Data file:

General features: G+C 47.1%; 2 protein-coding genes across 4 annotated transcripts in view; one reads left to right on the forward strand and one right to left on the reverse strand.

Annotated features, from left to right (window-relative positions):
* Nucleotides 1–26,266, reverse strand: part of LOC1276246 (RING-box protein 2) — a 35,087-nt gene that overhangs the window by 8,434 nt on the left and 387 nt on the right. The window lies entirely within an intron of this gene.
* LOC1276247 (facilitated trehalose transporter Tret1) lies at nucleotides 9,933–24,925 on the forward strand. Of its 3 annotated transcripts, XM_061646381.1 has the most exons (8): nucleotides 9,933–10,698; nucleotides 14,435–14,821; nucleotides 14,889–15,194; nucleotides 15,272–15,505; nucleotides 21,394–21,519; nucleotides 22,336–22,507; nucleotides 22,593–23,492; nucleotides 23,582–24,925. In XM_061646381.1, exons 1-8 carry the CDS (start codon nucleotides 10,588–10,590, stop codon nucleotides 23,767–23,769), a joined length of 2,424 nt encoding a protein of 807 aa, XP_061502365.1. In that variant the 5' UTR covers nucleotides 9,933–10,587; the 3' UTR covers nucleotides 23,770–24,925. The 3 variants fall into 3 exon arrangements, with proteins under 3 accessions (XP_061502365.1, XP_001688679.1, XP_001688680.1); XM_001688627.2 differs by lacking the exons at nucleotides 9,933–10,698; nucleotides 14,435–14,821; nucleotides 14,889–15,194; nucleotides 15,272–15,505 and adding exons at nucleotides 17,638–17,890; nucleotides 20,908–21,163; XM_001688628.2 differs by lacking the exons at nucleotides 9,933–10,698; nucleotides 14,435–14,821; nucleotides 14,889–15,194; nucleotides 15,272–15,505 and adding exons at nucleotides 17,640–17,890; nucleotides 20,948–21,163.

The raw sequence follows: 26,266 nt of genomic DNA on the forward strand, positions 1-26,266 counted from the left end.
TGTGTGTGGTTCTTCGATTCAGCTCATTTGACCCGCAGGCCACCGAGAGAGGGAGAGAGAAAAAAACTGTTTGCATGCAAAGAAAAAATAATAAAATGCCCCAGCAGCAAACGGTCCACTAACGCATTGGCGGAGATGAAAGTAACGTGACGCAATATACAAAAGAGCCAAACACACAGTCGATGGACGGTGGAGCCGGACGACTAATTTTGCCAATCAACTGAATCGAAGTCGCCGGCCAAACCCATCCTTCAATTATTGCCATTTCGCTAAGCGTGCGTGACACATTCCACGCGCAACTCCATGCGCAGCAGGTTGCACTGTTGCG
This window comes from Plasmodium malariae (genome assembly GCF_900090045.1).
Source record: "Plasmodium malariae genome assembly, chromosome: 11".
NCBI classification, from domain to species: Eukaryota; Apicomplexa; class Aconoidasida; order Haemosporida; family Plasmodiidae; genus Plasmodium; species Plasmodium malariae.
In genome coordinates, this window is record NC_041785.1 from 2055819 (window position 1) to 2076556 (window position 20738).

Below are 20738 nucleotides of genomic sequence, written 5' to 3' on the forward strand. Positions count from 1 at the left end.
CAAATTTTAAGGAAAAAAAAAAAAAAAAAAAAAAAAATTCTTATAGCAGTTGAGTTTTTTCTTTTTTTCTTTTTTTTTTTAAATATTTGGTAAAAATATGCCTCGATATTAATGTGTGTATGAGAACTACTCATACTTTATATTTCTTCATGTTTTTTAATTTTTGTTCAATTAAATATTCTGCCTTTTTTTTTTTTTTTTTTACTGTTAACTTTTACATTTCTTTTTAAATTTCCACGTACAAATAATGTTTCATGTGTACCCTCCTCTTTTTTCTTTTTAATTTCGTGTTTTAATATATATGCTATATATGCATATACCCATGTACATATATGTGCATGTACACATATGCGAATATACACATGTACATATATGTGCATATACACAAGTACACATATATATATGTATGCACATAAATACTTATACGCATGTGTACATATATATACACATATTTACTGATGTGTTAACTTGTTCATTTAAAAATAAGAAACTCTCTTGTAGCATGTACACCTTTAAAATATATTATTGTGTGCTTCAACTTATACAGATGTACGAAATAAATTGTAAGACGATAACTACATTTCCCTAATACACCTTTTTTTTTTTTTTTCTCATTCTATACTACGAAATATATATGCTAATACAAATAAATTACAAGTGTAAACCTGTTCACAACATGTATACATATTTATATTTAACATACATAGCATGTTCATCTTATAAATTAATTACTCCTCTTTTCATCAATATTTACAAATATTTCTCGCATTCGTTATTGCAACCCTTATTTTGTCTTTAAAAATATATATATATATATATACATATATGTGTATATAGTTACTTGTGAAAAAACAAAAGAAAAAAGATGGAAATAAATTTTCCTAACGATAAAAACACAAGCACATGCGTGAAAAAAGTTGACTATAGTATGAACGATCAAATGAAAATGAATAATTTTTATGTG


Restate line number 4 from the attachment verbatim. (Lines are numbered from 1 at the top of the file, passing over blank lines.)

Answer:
* LOC1276247 (facilitated trehalose transporter Tret1) lies at nucleotides 9,933–24,925 on the forward strand. Of its 3 annotated transcripts, XM_061646381.1 has the most exons (8): nucleotides 9,933–10,698; nucleotides 14,435–14,821; nucleotides 14,889–15,194; nucleotides 15,272–15,505; nucleotides 21,394–21,519; nucleotides 22,336–22,507; nucleotides 22,593–23,492; nucleotides 23,582–24,925. In XM_061646381.1, exons 1-8 carry the CDS (start codon nucleotides 10,588–10,590, stop codon nucleotides 23,767–23,769), a joined length of 2,424 nt encoding a protein of 807 aa, XP_061502365.1. In that variant the 5' UTR covers nucleotides 9,933–10,587; the 3' UTR covers nucleotides 23,770–24,925. The 3 variants fall into 3 exon arrangements, with proteins under 3 accessions (XP_061502365.1, XP_001688679.1, XP_001688680.1); XM_001688627.2 differs by lacking the exons at nucleotides 9,933–10,698; nucleotides 14,435–14,821; nucleotides 14,889–15,194; nucleotides 15,272–15,505 and adding exons at nucleotides 17,638–17,890; nucleotides 20,908–21,163; XM_001688628.2 differs by lacking the exons at nucleotides 9,933–10,698; nucleotides 14,435–14,821; nucleotides 14,889–15,194; nucleotides 15,272–15,505 and adding exons at nucleotides 17,640–17,890; nucleotides 20,948–21,163.